Roberto Mancini's first significant act as manager of Manchester City is hardly going to make a dent in that £90 million working loss the club posted last season.
£140,000 a week for a veteran deemed too old for the Premier League five seasons ago is not exactly going to help close the deficit.
Yet if he does what the Italian believes he can do, the £10m or so that will be transferred into Patrick Vieira's bank account over the time of his freshly-signed City contract will be money well spent.
Anyone who found a DVD of the excellent movie 'The Damned United' in their stocking at Christmas will have seen that there is a startlingly successful precedent for what Mancini did this week. The film, which centres on Brian Clough's unfortunate 40 days in charge of Leeds, fills in the back story of what made Old Big 'Ead such a coveted manager in the first place.
One of the main reasons was what happened in 1968, in the early days of his managerial career at Derby, when he and sidekick Peter Taylor fetched up at the North London home of 34-year-old Dave Mackay, who they persuaded to join them from Tottenham.
It didn't quite take £140,000-a-week to seal the deal then, more like - given Cloughie's penchant - a few hundred quid in a brown envelope. But the purpose of recruiting the grizzled Scotsman was much the same as Mancini's intent in signing Vieira: it was to give some authority, some heft, some dressing room presence to a side that was full of potential but not yet burdened with achievement.
It was a superb piece of management. Mackay's influence was immediate, projecting Derby upwards so rapidly that, following an unbeaten run of 22 games in the wake of his signing, they were promoted to the First Division. Once there, Mackay played on for another year, instilling such a winning mentality in the dressing room, the club would go on to lift the title.
In short, Mancini wants Vieira to be his Mackay. This is what the manager sees in him: a presence as much as a player. And the Frenchman is all that. Intelligent, steely, brave and a proven winner, he is exactly what is required to meld the disparate egos of City's dressing room.
Mark Hughes recognised what was needed when he tried to sign John Terry last summer to assume that role. In truth, Mancini's target was always more likely to be tempted to go to Manchester. At his age - and the rumours emanating from Arsenal have long been that he is more chronologically advanced that official figures suggest - a big last pay day is a huge temptation.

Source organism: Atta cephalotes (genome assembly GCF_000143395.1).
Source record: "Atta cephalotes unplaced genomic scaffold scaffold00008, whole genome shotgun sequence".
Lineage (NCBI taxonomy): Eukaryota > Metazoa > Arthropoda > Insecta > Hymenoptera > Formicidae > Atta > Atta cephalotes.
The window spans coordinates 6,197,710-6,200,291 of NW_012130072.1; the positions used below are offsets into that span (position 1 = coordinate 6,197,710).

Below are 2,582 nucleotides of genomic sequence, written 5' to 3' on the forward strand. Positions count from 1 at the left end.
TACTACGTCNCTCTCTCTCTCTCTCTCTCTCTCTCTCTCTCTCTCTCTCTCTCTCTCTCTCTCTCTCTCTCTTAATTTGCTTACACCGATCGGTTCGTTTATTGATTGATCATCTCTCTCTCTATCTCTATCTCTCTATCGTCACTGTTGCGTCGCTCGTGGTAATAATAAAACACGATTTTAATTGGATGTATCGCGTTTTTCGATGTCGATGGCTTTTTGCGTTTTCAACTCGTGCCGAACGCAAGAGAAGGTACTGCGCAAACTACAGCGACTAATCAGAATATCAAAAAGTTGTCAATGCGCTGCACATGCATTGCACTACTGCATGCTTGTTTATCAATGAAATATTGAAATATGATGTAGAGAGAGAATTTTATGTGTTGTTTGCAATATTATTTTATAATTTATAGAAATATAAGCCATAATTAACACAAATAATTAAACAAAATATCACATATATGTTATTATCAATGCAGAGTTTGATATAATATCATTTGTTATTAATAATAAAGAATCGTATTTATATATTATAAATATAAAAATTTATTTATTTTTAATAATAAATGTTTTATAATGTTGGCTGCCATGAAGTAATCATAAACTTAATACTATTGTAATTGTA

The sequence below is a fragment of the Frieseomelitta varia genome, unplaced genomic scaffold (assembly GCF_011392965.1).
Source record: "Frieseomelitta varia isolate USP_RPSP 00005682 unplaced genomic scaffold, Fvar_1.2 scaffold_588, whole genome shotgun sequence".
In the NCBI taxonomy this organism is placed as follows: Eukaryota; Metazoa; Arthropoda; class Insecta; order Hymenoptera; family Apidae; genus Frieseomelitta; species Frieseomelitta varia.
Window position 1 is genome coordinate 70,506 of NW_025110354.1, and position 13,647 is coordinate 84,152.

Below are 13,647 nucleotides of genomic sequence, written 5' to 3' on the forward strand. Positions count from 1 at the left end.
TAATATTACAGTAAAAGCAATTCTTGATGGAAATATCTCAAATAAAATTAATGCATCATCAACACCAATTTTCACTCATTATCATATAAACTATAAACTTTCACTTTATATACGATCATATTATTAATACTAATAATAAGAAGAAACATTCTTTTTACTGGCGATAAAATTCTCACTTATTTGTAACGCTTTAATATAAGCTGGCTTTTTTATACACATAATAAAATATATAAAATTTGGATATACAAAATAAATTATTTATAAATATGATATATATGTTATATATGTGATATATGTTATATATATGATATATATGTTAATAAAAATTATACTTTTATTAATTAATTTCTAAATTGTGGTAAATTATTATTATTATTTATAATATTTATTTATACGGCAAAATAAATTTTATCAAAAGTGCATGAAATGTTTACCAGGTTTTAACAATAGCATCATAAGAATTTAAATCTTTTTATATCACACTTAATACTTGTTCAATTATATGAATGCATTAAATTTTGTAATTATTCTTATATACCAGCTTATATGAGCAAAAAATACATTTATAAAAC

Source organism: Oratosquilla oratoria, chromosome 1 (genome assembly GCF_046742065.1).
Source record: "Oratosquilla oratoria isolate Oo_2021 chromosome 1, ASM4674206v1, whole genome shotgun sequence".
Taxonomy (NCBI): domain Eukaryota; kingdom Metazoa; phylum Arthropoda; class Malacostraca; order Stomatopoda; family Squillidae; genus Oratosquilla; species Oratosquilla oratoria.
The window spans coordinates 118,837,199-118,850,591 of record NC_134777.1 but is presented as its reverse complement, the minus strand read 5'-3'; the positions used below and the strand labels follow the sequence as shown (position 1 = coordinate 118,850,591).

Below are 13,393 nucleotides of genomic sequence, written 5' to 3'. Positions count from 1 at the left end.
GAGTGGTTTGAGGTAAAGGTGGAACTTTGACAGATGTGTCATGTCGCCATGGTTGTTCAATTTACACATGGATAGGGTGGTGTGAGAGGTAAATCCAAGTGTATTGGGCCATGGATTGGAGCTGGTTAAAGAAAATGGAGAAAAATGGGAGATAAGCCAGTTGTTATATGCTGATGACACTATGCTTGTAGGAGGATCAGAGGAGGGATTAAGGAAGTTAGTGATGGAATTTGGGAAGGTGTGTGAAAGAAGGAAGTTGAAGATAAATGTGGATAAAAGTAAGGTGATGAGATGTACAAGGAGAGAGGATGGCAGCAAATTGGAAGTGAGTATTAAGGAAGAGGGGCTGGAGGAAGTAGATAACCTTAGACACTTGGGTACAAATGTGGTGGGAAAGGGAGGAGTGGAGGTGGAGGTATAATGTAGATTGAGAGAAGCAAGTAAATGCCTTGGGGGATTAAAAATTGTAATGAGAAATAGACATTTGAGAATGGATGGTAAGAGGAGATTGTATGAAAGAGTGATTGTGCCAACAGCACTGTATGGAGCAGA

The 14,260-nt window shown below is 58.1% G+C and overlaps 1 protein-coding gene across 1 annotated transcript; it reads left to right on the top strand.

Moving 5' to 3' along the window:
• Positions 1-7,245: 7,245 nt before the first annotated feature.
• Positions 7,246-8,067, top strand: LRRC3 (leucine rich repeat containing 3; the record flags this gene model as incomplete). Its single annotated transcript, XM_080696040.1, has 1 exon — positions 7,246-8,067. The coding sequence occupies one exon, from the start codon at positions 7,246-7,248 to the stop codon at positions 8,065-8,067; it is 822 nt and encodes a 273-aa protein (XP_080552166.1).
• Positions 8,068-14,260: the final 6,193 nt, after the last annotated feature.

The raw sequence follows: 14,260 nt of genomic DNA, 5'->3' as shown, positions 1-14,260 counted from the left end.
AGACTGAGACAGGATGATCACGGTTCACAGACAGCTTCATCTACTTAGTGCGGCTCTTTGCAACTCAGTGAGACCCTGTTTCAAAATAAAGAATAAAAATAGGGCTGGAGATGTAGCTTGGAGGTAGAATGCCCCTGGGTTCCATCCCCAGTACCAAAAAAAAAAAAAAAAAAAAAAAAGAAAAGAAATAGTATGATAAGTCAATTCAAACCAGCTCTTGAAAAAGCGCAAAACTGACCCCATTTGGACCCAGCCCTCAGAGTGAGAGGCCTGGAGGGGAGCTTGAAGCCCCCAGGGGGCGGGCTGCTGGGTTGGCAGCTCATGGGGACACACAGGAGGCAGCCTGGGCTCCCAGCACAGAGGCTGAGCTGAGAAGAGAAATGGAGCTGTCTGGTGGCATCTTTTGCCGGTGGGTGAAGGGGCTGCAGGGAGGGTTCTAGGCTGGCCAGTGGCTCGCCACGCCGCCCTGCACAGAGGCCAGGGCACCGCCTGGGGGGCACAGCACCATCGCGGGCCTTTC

So must be the chance for glory, particularly with a place in France's World Cup squad to secure.
What Mancini won't expect is the player to be as he was when he last turned out in the Premier League. All that energy, all those box-to-box runs, all those leggy interventions: he will have to leave those to someone else. Slowed by a succession of injuries, his role will be much more of a stroll in front of the back four, barking orders and terrifying opposition and team-mates alike with the size of his aura.
Besides, there are others who can do the scurrying. Mancini is blessed with the legacy he received from Hughes in Gareth Barry, Vincent Kompany, Stephen Ireland and Nigel de Jong. He has plenty of people to do the running for him. What he urgently needed was someone to tell them in which direction to run.
Of course, there was a post script to the relationship between Mackay and Clough that Mancini will hope is not get repeated at the City of Manchester stadium.
In a magnificent demonstration of hubris, five years on from signing Mackay, Clough tendered his resignation to Derby chairman's chairman Sam Longson after the two had argued once too often.
He thought the other directors would rush to his aid and organise a coup against the chairman. Instead they supported Longson, accepted his resignation and quickly recruited a replacement. It was Dave Mackay. Much to Cloughie's fury, Mackay demonstrated his continued hold over the Derby dressing room by going on to lift the club's second title.
Patrick Vieira as City manager within three years? It wouldn't be the silliest flutter.
- Roberto Mancini
- Dave Mackay
- Patrick Vieira
- Brian Clough